As I walked Medina on to the field for her first flag football practice parents cheered for her. “YAY!” “We have a girl on our team this year!” one mom said. Another chimed in with “I think we had one last year too.” ONE. SHE THINKS. We got a similar reaction when both Medina and Amaya started basketball camp this year. It’s awesome that parents are excited to see them there but it’s also sad to me that it’s such a rare sight to them. It’s 2017 and people are still limiting their girls to what are traditionally “girl” sports: dance, cheer, gymnastics, etc. Those are amazing and important programs, for sure, but there’s so much to be learned from playing a variety of strong and competitive team sports that so many girls are missing out on. These are my reasons for encouraging my little girls to play with the boys:
1. Because they can.
Especially before puberty hits, girls are the same size as boys their age. They can also be JUST as fast, strong, and agile. There is no real reason to think that a young girl would be any different out on the field than a boy her age except if, right from the get-go, we put her in little glass box and keep her from moving, exploring, and building on these characteristics. When Medina (5 years old) first put her flags on and got in line I could tell she was nervous. She stood fidgeting at the end and twisting her flags. She watched as the boys ran after the ball while she just spun around in circles. BUT the moment she got the ball it clicked. She out ran the boys got her first touch down….. and fell in love. Medina isn’t one who enjoys doing difficult things so it’s important to me to keep proving to her that she can overcome her self-doubt, new things are not always difficult things and that just because she hasn’t done something doesn’t mean she can’t do it.
When my girls are on teams with boys, they’re ON their team. The boys treat them as equals and the coach expects the same out of them as the boys on the team. In a world where women are still fighting for equal opportunities and treatment, it is important for girls to learn, right now, to never expect anything less. Also, it’s important for the boys on their team to see the girls there, watching them do all the same things they’re doing, have to rely on them, encourage them, and respect them. These are their peers. They will ALWAYS be their peers. These boys will be their school mates, their co workers, their friends, and their partners. They should know, starting right now, that girls are not less than. The more girls they see doing all the same things they do, just as well as they do them, the more likely it will be that they naturally see them as equals.
It’s such an amazing feeling to accomplish something new. The girls are trying new things and achieving new goals standing next to little boys like it’s nothing out of the ordinary. As they grow, they’ll feel comfortable enough to jump in with the “big boys” whenever it’s necessary or just whenever they want to! I don’t want them to see males as obstacles and the best way to do that is to let them know, RIGHT NOW, that they are capable of all the same things. If they know, without a doubt, that there is nothing about being female that makes them less….there will be no stopping them.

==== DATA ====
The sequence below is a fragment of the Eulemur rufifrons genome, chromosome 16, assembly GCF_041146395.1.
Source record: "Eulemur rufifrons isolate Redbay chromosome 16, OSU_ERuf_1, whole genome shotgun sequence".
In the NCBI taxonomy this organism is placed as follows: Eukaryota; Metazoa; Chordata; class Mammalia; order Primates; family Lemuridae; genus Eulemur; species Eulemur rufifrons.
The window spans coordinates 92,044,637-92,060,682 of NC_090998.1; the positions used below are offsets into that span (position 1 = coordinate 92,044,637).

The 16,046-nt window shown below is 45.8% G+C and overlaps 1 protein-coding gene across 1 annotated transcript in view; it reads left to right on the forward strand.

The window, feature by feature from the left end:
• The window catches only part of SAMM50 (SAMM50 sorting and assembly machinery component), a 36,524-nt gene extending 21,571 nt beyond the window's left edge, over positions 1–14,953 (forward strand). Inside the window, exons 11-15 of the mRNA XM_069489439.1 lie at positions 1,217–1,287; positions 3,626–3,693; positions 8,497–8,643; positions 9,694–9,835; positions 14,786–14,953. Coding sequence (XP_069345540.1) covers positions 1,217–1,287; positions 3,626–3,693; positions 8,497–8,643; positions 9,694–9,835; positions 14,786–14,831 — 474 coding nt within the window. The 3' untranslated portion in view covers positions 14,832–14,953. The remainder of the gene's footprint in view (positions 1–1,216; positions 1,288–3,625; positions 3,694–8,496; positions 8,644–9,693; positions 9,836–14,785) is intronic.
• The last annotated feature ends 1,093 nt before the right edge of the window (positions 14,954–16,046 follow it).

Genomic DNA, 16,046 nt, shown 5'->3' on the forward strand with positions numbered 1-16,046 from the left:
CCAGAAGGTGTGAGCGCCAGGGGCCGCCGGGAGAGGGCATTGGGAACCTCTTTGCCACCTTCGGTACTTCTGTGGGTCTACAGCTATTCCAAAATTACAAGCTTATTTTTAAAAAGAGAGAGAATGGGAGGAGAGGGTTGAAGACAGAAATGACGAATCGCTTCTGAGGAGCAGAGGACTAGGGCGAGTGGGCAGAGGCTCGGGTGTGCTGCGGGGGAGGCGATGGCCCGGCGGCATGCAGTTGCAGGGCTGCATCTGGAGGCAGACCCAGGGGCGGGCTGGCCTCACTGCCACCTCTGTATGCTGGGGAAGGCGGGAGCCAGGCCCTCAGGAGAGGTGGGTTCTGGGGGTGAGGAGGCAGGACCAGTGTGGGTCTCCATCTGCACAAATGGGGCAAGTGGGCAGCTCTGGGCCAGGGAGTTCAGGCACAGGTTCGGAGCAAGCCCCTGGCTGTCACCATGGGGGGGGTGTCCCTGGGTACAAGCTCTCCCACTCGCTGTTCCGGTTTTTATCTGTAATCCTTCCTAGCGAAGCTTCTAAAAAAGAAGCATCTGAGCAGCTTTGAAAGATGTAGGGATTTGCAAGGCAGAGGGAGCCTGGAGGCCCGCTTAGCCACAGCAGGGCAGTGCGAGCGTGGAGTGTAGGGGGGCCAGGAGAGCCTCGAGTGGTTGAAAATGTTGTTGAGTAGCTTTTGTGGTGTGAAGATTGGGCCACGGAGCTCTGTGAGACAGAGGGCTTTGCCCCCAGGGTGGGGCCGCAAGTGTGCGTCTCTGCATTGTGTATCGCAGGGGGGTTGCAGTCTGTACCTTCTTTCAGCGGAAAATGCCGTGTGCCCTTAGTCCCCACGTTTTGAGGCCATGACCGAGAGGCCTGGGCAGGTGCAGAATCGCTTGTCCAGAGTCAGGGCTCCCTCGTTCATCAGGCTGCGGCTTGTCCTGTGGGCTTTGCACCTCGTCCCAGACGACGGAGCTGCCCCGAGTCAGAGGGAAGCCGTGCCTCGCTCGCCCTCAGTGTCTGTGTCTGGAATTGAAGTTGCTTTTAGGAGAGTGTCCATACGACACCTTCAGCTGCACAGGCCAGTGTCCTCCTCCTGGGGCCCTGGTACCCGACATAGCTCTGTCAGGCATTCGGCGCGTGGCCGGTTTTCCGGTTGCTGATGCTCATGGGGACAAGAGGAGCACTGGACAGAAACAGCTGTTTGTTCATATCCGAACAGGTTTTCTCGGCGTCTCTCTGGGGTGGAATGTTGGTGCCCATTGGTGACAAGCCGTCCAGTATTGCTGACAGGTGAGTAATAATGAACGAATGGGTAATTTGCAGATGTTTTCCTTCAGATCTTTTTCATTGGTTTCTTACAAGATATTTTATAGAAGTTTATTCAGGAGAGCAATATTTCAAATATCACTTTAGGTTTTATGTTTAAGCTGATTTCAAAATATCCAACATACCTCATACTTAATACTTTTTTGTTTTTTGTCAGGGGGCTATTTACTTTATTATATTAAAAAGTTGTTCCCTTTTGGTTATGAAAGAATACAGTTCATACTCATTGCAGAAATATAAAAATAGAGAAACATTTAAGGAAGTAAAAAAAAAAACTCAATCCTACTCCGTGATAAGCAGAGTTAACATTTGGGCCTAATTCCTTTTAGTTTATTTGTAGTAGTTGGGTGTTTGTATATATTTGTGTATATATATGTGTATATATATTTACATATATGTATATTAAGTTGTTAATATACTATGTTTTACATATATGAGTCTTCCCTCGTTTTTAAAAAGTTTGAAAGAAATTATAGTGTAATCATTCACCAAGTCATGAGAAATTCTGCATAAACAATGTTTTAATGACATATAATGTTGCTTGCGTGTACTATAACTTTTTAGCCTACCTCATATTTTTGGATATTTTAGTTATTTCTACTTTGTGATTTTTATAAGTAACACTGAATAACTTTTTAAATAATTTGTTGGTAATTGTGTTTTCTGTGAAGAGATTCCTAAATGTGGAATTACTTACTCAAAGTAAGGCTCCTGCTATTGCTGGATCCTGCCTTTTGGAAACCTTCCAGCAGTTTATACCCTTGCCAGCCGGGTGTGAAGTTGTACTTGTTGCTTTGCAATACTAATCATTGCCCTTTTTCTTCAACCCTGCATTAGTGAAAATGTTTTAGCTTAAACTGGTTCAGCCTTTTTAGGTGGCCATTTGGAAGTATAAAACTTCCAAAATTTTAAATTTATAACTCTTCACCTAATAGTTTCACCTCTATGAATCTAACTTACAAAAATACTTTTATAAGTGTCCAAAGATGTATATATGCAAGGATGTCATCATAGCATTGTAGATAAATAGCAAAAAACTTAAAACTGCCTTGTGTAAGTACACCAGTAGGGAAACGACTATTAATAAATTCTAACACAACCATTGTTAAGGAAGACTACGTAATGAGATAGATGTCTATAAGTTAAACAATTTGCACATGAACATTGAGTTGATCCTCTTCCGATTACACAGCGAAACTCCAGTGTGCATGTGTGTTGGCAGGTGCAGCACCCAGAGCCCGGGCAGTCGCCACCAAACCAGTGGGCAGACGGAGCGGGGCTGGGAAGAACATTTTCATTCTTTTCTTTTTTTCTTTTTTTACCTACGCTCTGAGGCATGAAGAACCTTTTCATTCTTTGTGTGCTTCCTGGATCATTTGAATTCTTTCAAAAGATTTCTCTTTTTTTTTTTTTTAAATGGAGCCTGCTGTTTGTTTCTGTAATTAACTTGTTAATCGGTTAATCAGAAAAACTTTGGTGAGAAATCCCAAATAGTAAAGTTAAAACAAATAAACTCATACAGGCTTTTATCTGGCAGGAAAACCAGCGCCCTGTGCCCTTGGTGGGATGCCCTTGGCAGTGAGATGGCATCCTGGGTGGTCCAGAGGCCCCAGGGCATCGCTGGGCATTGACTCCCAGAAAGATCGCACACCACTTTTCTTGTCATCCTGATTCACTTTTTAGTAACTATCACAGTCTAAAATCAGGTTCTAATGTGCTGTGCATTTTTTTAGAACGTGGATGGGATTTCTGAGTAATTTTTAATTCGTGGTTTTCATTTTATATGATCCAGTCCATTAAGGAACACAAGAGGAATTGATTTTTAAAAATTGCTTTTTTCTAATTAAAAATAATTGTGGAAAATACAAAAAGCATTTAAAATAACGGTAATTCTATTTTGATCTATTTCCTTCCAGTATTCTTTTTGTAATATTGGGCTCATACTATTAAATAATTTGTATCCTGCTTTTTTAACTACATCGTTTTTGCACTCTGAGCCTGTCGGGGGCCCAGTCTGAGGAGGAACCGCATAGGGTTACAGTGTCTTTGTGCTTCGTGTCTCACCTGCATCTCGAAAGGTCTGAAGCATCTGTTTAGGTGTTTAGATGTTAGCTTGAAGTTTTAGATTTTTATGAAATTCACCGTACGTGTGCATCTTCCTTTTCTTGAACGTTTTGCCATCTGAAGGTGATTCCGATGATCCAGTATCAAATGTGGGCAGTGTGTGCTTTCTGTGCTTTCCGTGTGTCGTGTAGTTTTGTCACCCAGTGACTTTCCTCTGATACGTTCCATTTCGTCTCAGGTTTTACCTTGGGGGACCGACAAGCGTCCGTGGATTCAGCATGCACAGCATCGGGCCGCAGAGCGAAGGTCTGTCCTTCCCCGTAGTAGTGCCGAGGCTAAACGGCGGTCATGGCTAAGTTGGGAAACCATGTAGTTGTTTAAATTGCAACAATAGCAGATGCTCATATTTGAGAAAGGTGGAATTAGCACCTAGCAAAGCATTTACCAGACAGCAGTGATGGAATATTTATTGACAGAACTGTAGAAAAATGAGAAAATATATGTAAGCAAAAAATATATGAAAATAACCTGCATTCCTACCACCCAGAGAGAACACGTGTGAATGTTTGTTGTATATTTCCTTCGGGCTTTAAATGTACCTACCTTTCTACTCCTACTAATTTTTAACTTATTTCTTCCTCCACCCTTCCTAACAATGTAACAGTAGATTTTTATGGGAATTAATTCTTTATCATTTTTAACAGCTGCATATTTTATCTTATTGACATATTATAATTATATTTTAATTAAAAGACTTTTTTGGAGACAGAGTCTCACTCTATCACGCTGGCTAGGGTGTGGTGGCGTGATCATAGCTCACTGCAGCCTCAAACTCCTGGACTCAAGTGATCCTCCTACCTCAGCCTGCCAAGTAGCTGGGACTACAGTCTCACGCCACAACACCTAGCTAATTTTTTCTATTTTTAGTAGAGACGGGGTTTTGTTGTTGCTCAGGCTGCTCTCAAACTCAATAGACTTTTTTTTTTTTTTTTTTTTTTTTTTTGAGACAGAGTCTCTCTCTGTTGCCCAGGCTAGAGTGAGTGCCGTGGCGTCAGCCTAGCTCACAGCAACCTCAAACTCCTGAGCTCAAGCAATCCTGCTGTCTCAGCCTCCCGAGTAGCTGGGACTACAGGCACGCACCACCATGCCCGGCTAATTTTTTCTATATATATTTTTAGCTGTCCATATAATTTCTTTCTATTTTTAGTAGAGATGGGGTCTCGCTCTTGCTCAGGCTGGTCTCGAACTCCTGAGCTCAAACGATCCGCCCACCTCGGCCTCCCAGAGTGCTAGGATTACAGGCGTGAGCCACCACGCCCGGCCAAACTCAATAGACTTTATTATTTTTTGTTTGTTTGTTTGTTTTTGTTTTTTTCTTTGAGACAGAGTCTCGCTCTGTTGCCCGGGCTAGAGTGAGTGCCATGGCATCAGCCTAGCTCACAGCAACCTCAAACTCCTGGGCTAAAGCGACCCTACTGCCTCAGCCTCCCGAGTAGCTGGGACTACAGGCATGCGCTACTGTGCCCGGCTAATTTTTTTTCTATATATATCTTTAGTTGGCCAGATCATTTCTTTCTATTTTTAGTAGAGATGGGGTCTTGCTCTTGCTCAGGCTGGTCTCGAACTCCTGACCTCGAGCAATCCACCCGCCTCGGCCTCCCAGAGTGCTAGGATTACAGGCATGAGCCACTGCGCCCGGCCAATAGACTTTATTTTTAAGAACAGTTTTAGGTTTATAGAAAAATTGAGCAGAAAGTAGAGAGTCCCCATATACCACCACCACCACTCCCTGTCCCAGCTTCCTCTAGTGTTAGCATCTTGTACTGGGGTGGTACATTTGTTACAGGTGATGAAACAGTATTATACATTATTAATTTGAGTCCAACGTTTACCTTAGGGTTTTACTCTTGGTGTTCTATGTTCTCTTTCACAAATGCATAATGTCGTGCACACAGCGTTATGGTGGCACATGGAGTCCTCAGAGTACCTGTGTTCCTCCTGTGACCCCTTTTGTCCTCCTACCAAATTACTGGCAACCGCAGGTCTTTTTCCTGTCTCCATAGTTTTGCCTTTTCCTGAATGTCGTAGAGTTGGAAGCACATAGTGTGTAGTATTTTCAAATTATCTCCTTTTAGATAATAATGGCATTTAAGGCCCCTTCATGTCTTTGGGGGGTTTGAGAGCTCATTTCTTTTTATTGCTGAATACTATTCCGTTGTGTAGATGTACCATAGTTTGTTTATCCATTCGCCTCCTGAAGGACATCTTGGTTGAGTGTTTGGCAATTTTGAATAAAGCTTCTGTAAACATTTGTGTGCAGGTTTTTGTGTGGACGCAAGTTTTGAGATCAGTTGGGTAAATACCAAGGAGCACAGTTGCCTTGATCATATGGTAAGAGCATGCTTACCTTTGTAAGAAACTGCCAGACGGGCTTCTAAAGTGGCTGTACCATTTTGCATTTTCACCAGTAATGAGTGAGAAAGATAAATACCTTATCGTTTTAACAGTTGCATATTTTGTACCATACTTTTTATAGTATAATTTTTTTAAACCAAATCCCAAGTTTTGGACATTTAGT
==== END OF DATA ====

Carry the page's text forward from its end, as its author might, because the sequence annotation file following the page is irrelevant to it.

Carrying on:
4. The more experiences the merrier
I don’t enroll the girls in endless programs just to keep them busy because even though I thoroughly enjoy watching them, getting them to and from everything on time, around meals, and trying to keep the baby entertained is no easy task. But every single new experience has something to offer them. In only four weeks of basketball camp they’ve learned basketball terminology and some basic fundamentals. After only two weeks, Medina started dribbling balls without even thinking about it. As a basketball player, I do this. If there is a ball in my hand, I dribble it. It’s just something my body does like how someone holding a pen doodles. My Medina went from not knowing something to doing it without thinking. Her body will never forget this skill. It can only get better. In gymnastics they have become comfortable balancing and tumbling. They watch the big girls flipping around and now have that goal in mind so they work towards it- it isn’t scary when it’s familiar. Soccer has taught them how to maneuver with their feet and promotes self-discipline because, god knows, its hard for a newbie to just not touch the ball. Football will teach her how to work with others and that following directions is important. It will teach her how to get back up after falling down and that getting hurt (because even in flag football there’s lots of bumping into each other and passes to the face when you’re 5) doesn’t have to ruin an experience- It can even be worth it. When I was playing basketball, it was scoring on the really hard fouls and winning against the team that played so hard they hurt us that were the most satisfying. We would laugh and talk about our scratches and bruises the whole way home. It’s an experience. They won’t always win and it won’t always be worth it but sometimes it is-and that’s enough. There are no two sports that are exactly the same and every time they try a new one their muscles learn how to move in that specific way and never forget. It can get rusty and the quality or quickness may fade but it’s always there in the background and I’m trying to fill up their muscle memory bank with as much variety as possible!
I’d also like to mention that this applies to boys too. There are very few boys in gymnastics, cheer, or dance. Why? Boys and girls are EQUALLY capable of learning new things and that’s all that sports require. The ability to learn. Not everyone will be great at everything but one’s ability to be great has nothing to do with their sex. It’s important to present kids with a variety of opportunities and see where their interests lie. Find out what sparks joy in their hearts and let them run with it.